Unpacking harmful teachings and how we can regain God’s vision for sexuality

Written by Rebecca Gregoire Lindenbach

What is a Christian sexual ethic? How would your youth or young adult group leader define it? Your pastor? The guy who works at the gas station down the road?

Odds are, their answers would sound pretty close to what I was taught back in high school: Don’t have sex until you’re married, and then, once you’re married, go for it.

This is often what our parents, pastors, and mentors told us. Whether it was a half-eaten chocolate bar, non-sticky tape, or—as I was told in my youth group at 14—a half-eaten box of gummy bears, we were warned that our purity was of utmost importance, but easily lost.

That answer is simple: We know who’s good, and who’s not. It’s easier to be proud of ourselves for withstanding temptation. We can channel the fear of going too far into motivation to stay on the straight and narrow.

The main draw of this virginity-based sexual ethic is that it promised good rewards: Do everything right, and married sex will be amazing. But did anyone ever ask if this approach actually works?

Two other researchers and I decided to explore that question. We surveyed 20,000 Christian women to get to the heart of what helps sex lives thrive and what primes them for disappointment. We published our results in The Great Sex Rescue (Baker Books, 2021).

Want the Cliff’s Notes version? Much of the evangelical Church’s advice for sex may have led to more harm than good. Our survey found that many evangelical teachings on sex correlated with fewer orgasms, less arousal, less emotional closeness, and more sexual pain.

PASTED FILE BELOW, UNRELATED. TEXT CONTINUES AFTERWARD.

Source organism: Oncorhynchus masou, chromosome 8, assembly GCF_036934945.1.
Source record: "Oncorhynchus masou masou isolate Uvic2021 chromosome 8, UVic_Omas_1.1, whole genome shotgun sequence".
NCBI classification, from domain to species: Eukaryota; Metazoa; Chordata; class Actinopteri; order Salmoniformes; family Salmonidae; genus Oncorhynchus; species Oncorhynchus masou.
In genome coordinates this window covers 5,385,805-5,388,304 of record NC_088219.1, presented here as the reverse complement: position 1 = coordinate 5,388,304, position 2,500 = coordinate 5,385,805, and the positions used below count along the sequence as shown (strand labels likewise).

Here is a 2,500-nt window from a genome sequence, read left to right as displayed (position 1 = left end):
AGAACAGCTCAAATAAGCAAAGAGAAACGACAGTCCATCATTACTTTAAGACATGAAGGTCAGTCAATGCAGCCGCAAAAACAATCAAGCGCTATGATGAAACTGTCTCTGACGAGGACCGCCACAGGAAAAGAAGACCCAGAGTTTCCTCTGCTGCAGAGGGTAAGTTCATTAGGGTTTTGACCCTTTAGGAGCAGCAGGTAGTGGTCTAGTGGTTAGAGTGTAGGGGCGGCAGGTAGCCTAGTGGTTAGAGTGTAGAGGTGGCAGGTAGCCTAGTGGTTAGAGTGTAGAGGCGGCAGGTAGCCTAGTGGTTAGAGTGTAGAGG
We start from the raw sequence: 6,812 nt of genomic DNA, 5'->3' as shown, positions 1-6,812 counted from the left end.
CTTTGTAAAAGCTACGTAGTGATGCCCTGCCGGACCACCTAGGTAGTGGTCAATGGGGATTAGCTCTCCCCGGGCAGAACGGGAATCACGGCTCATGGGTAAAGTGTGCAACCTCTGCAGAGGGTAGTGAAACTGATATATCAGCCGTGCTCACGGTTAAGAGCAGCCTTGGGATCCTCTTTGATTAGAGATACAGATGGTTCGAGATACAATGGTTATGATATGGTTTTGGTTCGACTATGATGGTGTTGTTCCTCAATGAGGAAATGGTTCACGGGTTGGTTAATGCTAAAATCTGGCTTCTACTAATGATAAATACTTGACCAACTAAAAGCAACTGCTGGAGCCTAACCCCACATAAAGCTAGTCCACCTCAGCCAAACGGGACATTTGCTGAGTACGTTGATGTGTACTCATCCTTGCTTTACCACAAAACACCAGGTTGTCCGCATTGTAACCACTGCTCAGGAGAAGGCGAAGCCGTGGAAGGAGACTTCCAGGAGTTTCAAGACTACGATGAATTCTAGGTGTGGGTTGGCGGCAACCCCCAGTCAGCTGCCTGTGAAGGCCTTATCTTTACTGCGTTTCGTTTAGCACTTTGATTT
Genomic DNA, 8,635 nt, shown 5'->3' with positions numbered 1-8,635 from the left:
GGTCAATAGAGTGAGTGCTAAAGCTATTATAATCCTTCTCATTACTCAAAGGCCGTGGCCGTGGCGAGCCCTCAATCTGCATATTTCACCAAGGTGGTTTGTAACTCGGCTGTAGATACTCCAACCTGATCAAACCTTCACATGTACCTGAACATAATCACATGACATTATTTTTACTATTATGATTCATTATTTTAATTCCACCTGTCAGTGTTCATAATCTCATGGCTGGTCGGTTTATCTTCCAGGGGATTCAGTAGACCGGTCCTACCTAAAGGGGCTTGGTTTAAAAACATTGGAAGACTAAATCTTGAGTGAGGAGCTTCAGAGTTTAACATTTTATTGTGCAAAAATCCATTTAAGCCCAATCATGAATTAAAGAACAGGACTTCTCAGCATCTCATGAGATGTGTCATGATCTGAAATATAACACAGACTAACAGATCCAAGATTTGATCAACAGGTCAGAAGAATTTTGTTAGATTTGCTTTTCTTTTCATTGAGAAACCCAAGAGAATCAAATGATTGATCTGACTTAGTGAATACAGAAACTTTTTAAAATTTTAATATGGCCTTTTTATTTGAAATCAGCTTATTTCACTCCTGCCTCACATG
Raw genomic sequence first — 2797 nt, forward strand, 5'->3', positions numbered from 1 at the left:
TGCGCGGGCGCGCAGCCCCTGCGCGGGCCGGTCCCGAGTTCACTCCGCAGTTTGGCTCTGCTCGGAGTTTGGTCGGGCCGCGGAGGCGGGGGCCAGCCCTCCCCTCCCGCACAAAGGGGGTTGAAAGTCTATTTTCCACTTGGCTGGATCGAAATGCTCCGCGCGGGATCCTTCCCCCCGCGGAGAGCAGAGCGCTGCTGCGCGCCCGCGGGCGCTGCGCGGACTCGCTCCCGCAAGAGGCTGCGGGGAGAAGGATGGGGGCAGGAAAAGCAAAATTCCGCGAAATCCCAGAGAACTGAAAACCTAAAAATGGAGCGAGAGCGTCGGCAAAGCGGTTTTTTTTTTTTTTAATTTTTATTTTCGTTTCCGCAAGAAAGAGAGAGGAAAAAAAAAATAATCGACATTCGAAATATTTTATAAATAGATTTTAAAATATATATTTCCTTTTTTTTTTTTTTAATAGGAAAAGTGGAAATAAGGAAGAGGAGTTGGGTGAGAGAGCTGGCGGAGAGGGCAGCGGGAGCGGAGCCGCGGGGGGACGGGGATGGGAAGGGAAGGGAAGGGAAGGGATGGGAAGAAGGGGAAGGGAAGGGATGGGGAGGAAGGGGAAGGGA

One of the most shocking results from our dataset is that among couples who have only ever had sex with one another, the women who were virgins on the wedding night were 17.7 per cent more likely to experience sexual pain than the women who slept with their now-husbands before they said “I do.”

As Christians, our research team faced a difficult question: Why were couples who “did everything right” more likely to experience worse sex than those who broke a few rules? Does this mean the end of a Christian sexual ethic?

I don’t believe so. I think it means we need a richer ethic. Seeing sex as bad or good simply based on marital status reduces sexuality to a mere list of actions that are acceptable or not. This doesn’t get to the heart of God’s design for sex: a pleasurable, intimate, and mutual “knowing” of one another.

When we act out our sexuality as God intended, the result should be that our partners and ourselves are humanized, dignified, and respected. A Kingdom-oriented sexual ethic should be about so much more than just waiting until you’re married to have intercourse.

1. Our sexual ethic shouldn’t change based on marital status.

For those who get married, their sexual behaviours may change but the reasons for those behaviours should stay the same. The reason we don’t have sex on the first date is the same reason we do have sex with our spouse: because we want to affirm the humanity of the person before us. On that first date, this means respecting the other person by controlling your sexual urges. In marriage, it means celebrating your relationship and loving your spouse through sex.

Seeing our sexuality as one of the ways we can love our neighbours also frees us from the all-or-nothing thinking of the virginity-focused ethic. If you had sex when it wasn’t wise, you haven’t lost it all. You still have endless opportunities to honour others and yourself going forward.

We heard from so many women who told us stories like this one: “After I had sex once I felt that I had crossed a line and there was no going back. So even if I didn’t want to have sex with subsequent boyfriends, I felt I didn’t have a choice: I was already not a virgin, I was damaged goods.” Of course, we should strive to honour God with our bodies and minds. But we need a sexual ethic that sees our purity as more than our virginity status.

Furthermore, pat answers like “Sex is bad until you are married” callously ignore the reality of rape, both in and out of marriage. We heard from many date-rape survivors who didn’t understand that they had been assaulted until years after the fact. Their abstinence-based sexual ethic didn’t leave room for nuanced conversations around coercion and consent.